06-19 elephants crossing railway tracks

[Image above] The use of advanced monitoring systems can help prevent train collisions with elephants. Credit: Incredible Dooars, YouTube

In mid-July 2023, members of the Pacific Northwest Seismic Network noticed something unusual: Seismometers had detected signals equivalent to a magnitude 2.3 earthquake on the nights of July 22 and 23. The earth itself did not cause this extreme shaking—more than 70,000 Taylor Swift fans at the Eras Tour in Seattle’s Lumen Field did.

While humans generally require a “world-shaking” event, such as a pop star concert or sports event, to register on the Richter scale, other animals generate seismic waves on a daily basis. Specifically, elephants rely on their heavy feet to help send and detect vibrations over long distances, and even just their snorts and grunts can generate very low-frequency signals.

Researchers have tapped into this “ground-shaking” potential by using earthquake-monitoring tools to surveil elephants at a distance, which could help in efforts to prevent poaching. However, conventional tools such as seismographs are not cheap, so creating a network to cover the hundreds of miles over which elephants roam is not feasible. Instead, the emerging field of distributed acoustic sensing (DAS) may offer an economical way to track elephants.

Unlike traditional earthquake-monitoring networks, which rely on discrete sensors measuring at predetermined points, DAS systems are based on fiber-optic cables, which have a high sensitivity to deformations. This sensitivity allows the fiber-optic cables to serve as sensing elements and enable continuous, real-time measurements over large distances.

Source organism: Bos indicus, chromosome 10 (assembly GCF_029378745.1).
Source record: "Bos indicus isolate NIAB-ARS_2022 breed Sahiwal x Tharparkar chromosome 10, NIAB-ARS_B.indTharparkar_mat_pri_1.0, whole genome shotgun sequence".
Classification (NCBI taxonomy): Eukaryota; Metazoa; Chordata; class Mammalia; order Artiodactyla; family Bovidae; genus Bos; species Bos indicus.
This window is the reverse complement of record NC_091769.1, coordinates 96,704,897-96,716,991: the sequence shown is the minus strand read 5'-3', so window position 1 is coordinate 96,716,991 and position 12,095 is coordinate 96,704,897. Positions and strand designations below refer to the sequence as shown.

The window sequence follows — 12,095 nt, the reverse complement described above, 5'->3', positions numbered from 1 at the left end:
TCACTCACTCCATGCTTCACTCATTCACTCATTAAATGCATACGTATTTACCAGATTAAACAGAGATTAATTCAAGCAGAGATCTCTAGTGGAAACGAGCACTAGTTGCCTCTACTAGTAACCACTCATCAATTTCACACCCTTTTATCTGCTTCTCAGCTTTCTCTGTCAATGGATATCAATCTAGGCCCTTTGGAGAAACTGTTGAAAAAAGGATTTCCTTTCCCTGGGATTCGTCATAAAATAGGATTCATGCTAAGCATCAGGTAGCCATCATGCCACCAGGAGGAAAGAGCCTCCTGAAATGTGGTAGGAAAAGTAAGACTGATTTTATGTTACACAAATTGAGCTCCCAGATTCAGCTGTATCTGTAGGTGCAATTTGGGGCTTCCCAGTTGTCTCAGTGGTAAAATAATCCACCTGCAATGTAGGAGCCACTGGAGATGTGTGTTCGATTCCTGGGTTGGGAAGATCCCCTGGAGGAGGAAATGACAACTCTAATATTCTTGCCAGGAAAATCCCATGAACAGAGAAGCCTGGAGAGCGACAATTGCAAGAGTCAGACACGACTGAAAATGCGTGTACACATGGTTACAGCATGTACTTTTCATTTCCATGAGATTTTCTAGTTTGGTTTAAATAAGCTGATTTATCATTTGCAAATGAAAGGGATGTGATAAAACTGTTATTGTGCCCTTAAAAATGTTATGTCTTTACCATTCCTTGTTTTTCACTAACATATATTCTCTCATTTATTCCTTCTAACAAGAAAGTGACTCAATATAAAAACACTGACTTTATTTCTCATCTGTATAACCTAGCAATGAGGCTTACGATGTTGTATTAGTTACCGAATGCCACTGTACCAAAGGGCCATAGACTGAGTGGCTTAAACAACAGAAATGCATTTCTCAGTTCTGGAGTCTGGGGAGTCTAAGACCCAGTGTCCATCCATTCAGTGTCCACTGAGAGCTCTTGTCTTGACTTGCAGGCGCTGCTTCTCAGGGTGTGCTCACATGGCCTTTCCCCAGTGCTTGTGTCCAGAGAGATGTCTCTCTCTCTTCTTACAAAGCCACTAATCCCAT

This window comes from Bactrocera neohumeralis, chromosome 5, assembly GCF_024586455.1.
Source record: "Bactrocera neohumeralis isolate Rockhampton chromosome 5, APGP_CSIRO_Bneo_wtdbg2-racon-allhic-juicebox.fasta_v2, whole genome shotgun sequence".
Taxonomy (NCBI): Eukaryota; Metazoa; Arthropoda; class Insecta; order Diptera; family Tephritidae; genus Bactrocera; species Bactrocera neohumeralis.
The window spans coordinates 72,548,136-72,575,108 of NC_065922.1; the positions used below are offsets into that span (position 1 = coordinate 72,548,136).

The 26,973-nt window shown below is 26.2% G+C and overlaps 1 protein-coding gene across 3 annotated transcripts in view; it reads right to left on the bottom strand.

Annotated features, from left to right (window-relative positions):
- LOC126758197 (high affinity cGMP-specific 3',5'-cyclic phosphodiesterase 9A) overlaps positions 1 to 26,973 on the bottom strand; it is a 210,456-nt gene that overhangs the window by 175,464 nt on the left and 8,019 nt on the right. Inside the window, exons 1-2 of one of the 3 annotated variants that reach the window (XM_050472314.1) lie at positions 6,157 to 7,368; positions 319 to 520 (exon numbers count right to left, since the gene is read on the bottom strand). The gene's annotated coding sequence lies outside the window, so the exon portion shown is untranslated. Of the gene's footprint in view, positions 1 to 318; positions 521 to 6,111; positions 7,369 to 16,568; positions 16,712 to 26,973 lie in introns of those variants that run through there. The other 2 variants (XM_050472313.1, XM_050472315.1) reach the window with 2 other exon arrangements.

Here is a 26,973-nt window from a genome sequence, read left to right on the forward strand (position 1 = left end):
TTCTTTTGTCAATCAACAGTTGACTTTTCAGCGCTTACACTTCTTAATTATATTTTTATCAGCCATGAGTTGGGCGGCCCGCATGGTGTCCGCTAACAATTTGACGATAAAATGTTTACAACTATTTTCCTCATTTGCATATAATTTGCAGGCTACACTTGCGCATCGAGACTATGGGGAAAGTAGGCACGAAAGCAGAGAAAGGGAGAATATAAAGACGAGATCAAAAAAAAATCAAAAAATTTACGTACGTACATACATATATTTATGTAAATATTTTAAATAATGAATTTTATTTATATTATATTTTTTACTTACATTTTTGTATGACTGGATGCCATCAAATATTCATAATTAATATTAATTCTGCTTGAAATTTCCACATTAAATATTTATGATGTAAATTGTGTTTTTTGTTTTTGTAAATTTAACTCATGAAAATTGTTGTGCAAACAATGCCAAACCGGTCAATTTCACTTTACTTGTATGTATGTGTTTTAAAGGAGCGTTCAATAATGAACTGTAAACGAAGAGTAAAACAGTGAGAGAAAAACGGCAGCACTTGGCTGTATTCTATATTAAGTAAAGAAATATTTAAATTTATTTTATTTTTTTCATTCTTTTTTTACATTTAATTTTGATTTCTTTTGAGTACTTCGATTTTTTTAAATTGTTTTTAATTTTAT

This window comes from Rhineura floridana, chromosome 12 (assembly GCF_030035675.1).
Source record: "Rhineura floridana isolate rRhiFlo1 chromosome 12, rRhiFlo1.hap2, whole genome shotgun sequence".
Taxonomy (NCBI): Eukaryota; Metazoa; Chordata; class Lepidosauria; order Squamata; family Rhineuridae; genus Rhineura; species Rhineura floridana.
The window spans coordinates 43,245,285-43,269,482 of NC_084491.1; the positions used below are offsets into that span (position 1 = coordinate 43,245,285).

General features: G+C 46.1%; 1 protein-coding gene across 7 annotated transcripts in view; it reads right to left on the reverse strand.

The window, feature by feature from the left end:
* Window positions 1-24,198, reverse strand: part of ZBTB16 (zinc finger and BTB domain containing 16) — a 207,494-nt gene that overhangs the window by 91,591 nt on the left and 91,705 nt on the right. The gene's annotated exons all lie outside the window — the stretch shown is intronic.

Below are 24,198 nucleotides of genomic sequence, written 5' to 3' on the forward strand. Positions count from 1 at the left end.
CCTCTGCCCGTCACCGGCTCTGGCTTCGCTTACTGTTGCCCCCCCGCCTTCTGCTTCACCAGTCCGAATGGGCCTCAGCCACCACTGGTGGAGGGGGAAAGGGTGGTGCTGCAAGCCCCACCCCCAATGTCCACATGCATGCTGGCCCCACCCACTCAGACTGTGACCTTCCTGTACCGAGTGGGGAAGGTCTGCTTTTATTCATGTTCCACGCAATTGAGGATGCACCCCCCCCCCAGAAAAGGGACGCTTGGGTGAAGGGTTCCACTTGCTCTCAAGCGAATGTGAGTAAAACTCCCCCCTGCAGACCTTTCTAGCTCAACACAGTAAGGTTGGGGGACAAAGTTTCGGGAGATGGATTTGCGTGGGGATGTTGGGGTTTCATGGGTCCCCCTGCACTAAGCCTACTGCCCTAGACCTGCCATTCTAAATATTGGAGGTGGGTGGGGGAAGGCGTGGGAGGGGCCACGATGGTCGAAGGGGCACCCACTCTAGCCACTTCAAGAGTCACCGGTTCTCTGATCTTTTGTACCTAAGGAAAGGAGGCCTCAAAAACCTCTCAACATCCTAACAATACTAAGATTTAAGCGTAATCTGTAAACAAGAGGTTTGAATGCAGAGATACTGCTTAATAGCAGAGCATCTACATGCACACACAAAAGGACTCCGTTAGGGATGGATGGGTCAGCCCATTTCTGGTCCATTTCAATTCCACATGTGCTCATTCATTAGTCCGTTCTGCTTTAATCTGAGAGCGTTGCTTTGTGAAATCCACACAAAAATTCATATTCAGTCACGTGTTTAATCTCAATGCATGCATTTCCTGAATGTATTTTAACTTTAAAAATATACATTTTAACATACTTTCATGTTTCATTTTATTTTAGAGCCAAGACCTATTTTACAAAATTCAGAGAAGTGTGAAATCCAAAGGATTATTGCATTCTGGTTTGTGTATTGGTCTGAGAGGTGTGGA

Credit: Science Animated, YouTube

Researchers have explored using networks of “dark” (unused) fiber-optic cables as DAS systems to monitor earthquakes both on and offshore. Now, just last week, Austria-based information provider Sensonic announced they plan to help keep Asian elephants safe using DAS through a multimillion-dollar contract with Indian Railways.

In India, death from train collisions is the second-highest cause of unnatural elephant deaths, with more than 200 elephants killed this way in the past 10 years. As elephant deaths on and near the country’s railway tracks continue to rise, railway companies are starting to explore the use of advanced monitoring systems to prevent unnecessary deaths.

In Sensonic’s case, the company plans to deploy approximately 1,200 km (746 miles) of fiber-optic cables around roughly 400 km (249 miles) of railway tracks within the Indian Railways’ East Coast network, which spans the states of Orissa and Jharkhand. This deployment includes the installation of 20 strategically positioned sensing units and supporting equipment, which will use artificial intelligence to monitor and analyze real-time data and then send alerts to railway staff.

“Our elephant detection system offers a comprehensive solution that safeguards both elephants and train operations,” says Deep Desai, managing director of Sensonic India, in the press release. “By preventing collisions, we can significantly reduce the loss of life and minimize disruptions to railway operations, ultimately benefiting wildlife, passengers, and local communities.”

Learn more about Sensonic’s DAS system at this link.